I did not expect this level of peat from Linkwood. While it teases on the nose, it makes itself felt once it hits the tongue. A nice example of the hay-and-heather style of Highland peated malt, which is representative of the style of Highland malt made before the advent of maltings with non-peat heat sources.
Who knew this was going to be a sherry-bomb? Sherry notes that I’d associate with a 20+ year-old sherried malt, meaty and resinous. The peat is nowhere to be found, or so outperformed by the sherry that it instead melds into the background. I would recommend this to sherry buffs, especially those who enjoy the meaty/rancio side of the sherry spectrum.
The book, as its introduction insists, is not a “best of” list, nor any kind of awards show in print. Mr. Buxton has chosen whiskies that he believes every lover of brown spirits should, at least once in their life, sample.
While it pales in a side-to-side comparison with classical sherry-aged Mortlach like the G&M 15 year, this Murray bottling stands on its own with a very pleasing combination of roasted/toasted/meaty flavors and without cloying sweetness on the palate.
A stately, refined example of sherried Mortlach. Something about this distillery speaks of the Scotland of yore. Having never experienced the Scotland of yore, I can only assume it’s the combination of excellent sherry casks with the meaty, oily, rough-around-the-edges malt of Mortlach that gives me the impression.
Intended to serve as a showcase of the Glenrothes house characteristics without a vintage year (indeed without an age statement at all), the Glenrothes Select Reserve was the first non-vintage bottling added to the regular lineup at Glenrothes.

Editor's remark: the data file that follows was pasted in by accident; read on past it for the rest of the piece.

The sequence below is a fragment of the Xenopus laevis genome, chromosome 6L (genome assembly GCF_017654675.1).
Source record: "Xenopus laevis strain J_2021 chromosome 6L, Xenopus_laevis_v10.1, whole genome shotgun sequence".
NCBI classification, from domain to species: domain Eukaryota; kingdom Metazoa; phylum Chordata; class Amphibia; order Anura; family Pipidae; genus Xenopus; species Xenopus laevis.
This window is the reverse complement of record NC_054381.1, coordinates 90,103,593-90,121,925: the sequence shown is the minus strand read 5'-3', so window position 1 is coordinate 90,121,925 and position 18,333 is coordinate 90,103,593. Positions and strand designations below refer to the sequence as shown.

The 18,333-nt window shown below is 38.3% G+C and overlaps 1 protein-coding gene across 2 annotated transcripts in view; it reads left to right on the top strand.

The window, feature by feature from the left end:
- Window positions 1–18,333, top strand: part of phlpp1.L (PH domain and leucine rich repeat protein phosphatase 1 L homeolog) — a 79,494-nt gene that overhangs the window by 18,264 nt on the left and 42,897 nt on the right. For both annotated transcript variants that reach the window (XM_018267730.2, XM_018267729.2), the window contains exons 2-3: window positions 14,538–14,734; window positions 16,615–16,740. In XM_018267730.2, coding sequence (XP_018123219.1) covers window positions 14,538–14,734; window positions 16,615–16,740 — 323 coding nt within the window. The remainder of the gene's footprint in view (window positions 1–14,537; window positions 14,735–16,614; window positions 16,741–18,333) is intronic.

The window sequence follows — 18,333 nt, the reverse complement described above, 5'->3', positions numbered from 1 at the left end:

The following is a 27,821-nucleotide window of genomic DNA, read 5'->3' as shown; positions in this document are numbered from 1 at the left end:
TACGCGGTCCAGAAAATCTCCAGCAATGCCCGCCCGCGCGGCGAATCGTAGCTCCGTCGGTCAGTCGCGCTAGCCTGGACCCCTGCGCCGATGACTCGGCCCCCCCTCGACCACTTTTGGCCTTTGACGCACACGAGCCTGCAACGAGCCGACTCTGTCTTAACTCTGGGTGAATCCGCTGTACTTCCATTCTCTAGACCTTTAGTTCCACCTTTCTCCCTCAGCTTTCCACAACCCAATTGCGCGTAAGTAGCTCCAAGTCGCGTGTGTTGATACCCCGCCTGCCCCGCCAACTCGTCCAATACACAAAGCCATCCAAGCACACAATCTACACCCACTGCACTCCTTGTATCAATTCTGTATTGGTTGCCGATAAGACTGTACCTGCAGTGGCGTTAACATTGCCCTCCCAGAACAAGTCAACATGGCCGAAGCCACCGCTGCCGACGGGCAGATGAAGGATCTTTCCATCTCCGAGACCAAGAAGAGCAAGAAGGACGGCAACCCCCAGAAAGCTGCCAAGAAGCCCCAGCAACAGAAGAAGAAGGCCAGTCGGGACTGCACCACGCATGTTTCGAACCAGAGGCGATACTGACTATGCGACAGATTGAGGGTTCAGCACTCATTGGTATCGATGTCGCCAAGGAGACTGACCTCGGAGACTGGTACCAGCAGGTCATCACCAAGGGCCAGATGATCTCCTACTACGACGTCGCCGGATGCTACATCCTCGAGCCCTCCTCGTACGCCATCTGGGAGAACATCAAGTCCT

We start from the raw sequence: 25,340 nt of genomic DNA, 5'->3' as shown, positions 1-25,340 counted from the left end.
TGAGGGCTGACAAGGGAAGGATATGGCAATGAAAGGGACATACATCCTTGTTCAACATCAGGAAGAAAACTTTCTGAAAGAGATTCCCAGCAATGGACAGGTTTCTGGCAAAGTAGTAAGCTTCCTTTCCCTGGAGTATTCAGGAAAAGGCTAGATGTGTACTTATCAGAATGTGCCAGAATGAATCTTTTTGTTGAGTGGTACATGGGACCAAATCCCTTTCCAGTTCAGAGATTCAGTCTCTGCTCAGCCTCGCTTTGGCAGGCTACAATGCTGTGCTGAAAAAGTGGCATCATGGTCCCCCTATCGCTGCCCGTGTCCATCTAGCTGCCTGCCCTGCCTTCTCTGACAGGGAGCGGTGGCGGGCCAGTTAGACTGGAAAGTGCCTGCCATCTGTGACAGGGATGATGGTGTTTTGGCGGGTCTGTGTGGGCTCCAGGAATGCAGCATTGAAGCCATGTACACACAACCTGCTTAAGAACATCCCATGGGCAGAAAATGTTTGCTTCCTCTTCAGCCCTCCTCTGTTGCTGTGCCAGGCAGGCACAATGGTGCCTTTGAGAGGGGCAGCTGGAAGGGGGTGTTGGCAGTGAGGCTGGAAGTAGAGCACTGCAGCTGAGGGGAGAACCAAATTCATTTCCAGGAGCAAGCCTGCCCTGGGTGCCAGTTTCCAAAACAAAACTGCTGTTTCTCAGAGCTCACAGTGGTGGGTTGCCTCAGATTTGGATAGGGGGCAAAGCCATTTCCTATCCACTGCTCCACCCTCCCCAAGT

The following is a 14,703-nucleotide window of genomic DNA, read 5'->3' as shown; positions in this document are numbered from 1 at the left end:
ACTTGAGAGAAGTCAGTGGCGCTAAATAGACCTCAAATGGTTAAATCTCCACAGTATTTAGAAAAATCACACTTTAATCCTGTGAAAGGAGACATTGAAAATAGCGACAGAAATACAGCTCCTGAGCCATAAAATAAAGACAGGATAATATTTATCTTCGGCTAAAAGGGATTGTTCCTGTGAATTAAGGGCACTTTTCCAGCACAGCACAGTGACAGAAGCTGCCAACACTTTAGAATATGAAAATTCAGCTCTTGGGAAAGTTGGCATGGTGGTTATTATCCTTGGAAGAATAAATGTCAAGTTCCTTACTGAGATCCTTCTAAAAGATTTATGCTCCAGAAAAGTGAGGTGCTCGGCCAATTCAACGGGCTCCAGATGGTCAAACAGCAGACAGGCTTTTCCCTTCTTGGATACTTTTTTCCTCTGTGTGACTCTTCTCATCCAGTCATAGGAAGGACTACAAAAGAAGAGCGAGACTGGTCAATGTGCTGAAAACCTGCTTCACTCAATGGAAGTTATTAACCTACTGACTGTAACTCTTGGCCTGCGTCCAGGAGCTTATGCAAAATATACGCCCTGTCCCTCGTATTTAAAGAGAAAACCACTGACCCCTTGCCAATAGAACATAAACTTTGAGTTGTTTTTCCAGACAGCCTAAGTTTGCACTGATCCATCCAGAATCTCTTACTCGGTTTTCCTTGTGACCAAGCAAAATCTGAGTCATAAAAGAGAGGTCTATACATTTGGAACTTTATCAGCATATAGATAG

The fact that Cut Spike is only two years of age is astounding – in a blind test I would have said 12 at least, but more likely 18. This can be attributed, in part, to the use of charred new oak barrels (a la bourbon), which is a rare to nonexistent practice with whisky made from malted barley.
Here’s a weirdo. Dalmore, in my mind, means two things: Heavy sherry, and orange peel notes. This independently-bottled Dalmore from The Exclusive Malts was distilled in 2000 as cask #6952 and bottled in 2013 at 53.5% ABV. And it’s peated. What?!
This is not a malt for peat-freaks. This is a very well-balanced, mildly peated dram for a very respectable price. Often younger, cheaper Islay malts come across as brash, acrid, and bitter. Legend is the opposite of all of these: gentle, sweet, and mildly smoky.
Uigeadail (pronounced, believe it or not, “Oo-geh-doll”) is named after the loch from which Ardbeg sources its water. The whisky is a vatting of standard Ardbeg from ex-bourbon casks (supposedly the 10-year) with some quantity of sherry-aged Ardbeg. The result is bottled at cask strength.